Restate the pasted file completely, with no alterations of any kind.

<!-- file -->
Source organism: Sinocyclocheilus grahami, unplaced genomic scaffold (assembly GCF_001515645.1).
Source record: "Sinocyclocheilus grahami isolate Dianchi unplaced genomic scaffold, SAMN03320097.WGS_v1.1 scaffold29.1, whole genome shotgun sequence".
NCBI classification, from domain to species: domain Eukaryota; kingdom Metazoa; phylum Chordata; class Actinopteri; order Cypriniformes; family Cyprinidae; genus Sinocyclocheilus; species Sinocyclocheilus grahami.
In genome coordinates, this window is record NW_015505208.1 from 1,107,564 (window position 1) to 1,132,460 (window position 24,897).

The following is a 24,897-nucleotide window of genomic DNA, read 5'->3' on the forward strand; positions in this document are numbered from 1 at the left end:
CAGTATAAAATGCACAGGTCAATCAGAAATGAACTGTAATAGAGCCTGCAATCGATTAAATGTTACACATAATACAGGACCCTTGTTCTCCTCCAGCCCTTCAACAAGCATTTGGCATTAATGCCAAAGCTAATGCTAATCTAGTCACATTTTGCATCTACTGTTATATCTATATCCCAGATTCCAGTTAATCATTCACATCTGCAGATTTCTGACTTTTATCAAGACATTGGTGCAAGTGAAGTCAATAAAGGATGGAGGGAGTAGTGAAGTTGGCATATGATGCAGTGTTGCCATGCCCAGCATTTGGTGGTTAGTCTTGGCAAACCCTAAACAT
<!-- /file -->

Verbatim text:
Source organism: Sinocyclocheilus grahami, unplaced genomic scaffold (assembly GCF_001515645.1).
Source record: "Sinocyclocheilus grahami isolate Dianchi unplaced genomic scaffold, SAMN03320097.WGS_v1.1 scaffold29.1, whole genome shotgun sequence".
NCBI classification, from domain to species: domain Eukaryota; kingdom Metazoa; phylum Chordata; class Actinopteri; order Cypriniformes; family Cyprinidae; genus Sinocyclocheilus; species Sinocyclocheilus grahami.
In genome coordinates, this window is record NW_015505208.1 from 1,107,564 (window position 1) to 1,132,460 (window position 24,897).

The following is a 24,897-nucleotide window of genomic DNA, read 5'->3' on the forward strand; positions in this document are numbered from 1 at the left end:
CAGTATAAAATGCACAGGTCAATCAGAAATGAACTGTAATAGAGCCTGCAATCGATTAAATGTTACACATAATACAGGACCCTTGTTCTCCTCCAGCCCTTCAACAAGCATTTGGCATTAATGCCAAAGCTAATGCTAATCTAGTCACATTTTGCATCTACTGTTATATCTATATCCCAGATTCCAGTTAATCATTCACATCTGCAGATTTCTGACTTTTATCAAGACATTGGTGCAAGTGAAGTCAATAAAGGATGGAGGGAGTAGTGAAGTTGGCATATGATGCAGTGTTGCCATGCCCAGCATTTGGTGGTTAGTCTTGGCAAACCCTAAACAT